Of all the new songwriting collaborators, “Adorn” crooner Miguel is perhaps the most seamless fit; his own R&B fusion is a natural complement to Ware’s own. He assists on “Kind Of…Sometimes…Maybe,” an electronic daydream that sways back and forth as Jessie grapples with the idea of getting back together with a former flame: “Do I want you at all? / OK, just a bit, I hate to admit,” she sings. She lays herself barer on “Say You Love Me,” a soulful, guitar-led slow jam written alongside Ed Sheeran. On “Pieces,” recorded alongside Lana Del Rey producer, Emile Haynie, the track plays like a thunderous Bond theme, high-drama and colored by swells of cinematic strings.

But the meatier production isn’t even the biggest change on the album: It’s the singer herself, whose increased confidence comes through in her more assured vocal delivery. There’s even a hint of a more mainstream pop superstar in waiting, as with the single-ready “You & I (Forever),” armed with a M83-like ’80’s electronic pulse that begs for radio. Strong, too, are the fluttery falsetto chorus of “Champagne Kisses” and “Cruel,” a slick, string-filled anthem equipped with one of her strongest hooks to date.

Tough Love is rich, romantic, and thoughtfully crafted, both more ambitious and more intimate than its predecessor. And, in a year of powerhouse pop divas loudly wailing, bang-banging and breaking free on top of the charts, the subdued LP is a much-needed reminder that a little restraint can sound just as sweet.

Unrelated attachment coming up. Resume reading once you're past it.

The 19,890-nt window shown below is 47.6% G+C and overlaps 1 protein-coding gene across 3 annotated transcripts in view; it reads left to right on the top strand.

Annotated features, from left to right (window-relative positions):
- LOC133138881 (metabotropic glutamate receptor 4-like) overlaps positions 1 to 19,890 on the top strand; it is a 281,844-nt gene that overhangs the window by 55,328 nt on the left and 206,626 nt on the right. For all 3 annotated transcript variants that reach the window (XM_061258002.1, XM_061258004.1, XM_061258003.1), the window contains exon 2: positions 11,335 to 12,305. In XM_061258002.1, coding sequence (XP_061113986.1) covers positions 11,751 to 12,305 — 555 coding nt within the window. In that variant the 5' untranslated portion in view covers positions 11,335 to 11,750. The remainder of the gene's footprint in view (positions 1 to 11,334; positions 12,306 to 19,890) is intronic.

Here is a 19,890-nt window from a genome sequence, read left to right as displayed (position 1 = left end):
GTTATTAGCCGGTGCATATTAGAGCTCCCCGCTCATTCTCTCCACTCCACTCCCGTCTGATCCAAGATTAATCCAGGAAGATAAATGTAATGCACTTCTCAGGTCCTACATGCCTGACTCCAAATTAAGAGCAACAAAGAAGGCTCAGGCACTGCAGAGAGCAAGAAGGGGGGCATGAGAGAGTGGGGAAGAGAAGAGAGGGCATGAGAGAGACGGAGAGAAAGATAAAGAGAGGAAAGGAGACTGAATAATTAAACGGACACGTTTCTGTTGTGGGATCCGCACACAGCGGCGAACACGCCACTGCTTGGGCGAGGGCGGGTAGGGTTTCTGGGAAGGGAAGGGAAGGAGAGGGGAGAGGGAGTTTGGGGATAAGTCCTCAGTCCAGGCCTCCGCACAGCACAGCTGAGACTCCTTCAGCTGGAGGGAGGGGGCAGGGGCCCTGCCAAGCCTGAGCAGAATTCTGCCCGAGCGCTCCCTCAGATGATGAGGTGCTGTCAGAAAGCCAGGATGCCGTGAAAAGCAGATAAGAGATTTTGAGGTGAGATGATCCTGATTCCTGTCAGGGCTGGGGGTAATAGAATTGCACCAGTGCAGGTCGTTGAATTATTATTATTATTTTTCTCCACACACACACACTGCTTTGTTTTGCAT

TIME Video Games

50 Things Nintendo Wants You to Know About Super Smash Bros. Wii U

Nintendo just rolled out a special Nintendo Direct that walks through 50 of the game's new features, including an eight-player offline Smash mode.

Some of us, myself included, were worried Nintendo’s Super Smash Bros. for Wii U wouldn’t make 2014. But then Nintendo ska-kawed our disquiet at the not-quite eleventh hour, announcing a few weeks ago that, yes, the game would arrive this year: November 21, in case you missed it.

Now the company’s released a 35-minute primer on the game that’s basically a feature pitch video. It’s (almost) nothing Smash aficionados don’t already know, but everything that’s new gets nicely compiled into a single straight-through look.

It’s also a helpful thing to watch if (a) you haven’t yet bought the 3DS version and so have no idea what’s different from Super Smash Bros. Brawl, (b) you’re a fighting-game fan who’s never played a Super Smash Bros. game but you’re Smash-curious, or (c) you want to see what the corybantic madness of eight-player offline Smash – a series first — looks like.

And with that, I suppose I’d better finish watching it, since I’m going to be playing the Wii U game tonight at a Nintendo event in Detroit.